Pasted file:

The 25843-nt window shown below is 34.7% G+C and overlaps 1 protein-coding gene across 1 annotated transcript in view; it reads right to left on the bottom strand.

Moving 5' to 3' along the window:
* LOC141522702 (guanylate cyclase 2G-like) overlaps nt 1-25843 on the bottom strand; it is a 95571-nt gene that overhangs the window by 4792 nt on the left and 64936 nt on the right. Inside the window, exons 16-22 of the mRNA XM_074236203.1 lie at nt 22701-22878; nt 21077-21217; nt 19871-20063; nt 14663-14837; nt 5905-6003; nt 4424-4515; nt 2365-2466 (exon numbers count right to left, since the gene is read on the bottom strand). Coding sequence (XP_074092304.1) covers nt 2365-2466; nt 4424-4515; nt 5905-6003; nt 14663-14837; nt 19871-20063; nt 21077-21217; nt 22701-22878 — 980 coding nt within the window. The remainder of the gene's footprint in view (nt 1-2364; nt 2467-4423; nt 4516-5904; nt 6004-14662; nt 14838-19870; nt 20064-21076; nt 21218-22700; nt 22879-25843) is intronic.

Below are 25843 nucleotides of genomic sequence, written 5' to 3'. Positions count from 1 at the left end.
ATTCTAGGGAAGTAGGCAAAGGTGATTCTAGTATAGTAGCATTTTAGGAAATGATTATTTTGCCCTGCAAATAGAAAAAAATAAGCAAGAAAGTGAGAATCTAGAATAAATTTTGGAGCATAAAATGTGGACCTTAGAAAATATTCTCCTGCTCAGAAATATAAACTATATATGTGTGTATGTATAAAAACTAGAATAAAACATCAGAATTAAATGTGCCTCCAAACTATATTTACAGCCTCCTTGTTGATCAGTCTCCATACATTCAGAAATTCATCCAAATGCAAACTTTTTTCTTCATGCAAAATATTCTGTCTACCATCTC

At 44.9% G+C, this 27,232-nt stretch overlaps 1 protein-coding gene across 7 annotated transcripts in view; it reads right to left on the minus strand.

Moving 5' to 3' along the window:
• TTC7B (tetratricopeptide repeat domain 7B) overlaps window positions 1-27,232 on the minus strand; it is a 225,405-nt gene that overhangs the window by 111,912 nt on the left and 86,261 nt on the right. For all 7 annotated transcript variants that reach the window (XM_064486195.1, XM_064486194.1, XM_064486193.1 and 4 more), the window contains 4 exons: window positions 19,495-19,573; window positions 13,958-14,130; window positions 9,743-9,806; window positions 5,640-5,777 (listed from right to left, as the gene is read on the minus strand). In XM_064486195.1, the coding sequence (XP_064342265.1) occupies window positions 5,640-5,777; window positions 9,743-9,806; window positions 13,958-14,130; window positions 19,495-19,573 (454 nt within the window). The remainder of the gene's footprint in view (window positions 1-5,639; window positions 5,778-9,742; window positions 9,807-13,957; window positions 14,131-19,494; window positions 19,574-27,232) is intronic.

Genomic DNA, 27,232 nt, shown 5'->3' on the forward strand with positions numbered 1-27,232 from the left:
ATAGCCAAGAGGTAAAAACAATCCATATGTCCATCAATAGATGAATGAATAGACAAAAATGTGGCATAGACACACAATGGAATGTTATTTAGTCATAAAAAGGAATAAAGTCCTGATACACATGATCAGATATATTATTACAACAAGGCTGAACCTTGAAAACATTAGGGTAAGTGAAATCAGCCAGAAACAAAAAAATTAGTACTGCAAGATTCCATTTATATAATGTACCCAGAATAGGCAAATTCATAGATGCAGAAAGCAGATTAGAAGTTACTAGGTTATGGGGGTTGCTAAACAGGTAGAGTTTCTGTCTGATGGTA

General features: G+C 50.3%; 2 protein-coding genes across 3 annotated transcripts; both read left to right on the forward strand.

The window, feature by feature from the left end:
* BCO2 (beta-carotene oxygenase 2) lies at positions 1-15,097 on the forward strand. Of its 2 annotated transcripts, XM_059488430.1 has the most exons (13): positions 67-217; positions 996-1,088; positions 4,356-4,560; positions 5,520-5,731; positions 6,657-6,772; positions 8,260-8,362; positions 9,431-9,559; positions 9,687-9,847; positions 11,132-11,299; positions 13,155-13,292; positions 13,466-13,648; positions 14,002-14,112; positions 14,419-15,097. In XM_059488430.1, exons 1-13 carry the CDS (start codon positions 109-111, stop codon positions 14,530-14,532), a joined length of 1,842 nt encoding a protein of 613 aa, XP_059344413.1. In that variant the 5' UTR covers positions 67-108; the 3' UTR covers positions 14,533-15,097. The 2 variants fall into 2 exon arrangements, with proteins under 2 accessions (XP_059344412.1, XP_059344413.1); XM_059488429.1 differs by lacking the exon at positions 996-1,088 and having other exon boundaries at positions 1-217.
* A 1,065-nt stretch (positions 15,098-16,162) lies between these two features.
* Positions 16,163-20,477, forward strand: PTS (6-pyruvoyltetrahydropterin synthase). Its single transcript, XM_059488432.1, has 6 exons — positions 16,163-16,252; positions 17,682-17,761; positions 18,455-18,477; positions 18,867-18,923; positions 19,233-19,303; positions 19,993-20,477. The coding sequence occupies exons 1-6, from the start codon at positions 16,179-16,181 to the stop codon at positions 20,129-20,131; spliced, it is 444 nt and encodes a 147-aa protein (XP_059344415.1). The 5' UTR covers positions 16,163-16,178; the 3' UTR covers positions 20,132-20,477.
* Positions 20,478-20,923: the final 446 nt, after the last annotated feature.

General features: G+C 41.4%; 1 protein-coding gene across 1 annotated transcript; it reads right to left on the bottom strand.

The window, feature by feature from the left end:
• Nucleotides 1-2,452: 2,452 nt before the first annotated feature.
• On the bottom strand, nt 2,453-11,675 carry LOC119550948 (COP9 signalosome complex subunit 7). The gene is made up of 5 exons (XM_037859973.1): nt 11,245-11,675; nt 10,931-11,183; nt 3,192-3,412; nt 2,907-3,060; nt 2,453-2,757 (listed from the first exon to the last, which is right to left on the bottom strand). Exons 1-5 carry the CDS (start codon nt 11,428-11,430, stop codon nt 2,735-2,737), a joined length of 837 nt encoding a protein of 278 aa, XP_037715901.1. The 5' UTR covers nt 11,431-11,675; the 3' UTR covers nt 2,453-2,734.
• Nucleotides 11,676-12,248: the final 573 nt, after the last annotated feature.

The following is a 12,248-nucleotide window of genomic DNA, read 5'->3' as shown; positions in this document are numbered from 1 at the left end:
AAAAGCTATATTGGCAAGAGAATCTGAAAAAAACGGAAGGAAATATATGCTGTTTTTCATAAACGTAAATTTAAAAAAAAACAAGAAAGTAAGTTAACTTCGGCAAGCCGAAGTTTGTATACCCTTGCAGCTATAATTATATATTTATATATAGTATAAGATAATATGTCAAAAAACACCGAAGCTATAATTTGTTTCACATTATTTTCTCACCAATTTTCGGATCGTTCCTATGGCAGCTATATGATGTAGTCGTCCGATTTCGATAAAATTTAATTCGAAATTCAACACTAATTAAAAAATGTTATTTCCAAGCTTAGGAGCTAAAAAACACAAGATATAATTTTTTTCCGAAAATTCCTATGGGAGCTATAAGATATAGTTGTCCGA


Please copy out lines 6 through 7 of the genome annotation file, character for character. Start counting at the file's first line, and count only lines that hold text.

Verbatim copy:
At 44.9% G+C, this 27,232-nt stretch overlaps 1 protein-coding gene across 7 annotated transcripts in view; it reads right to left on the minus strand.

Moving 5' to 3' along the window: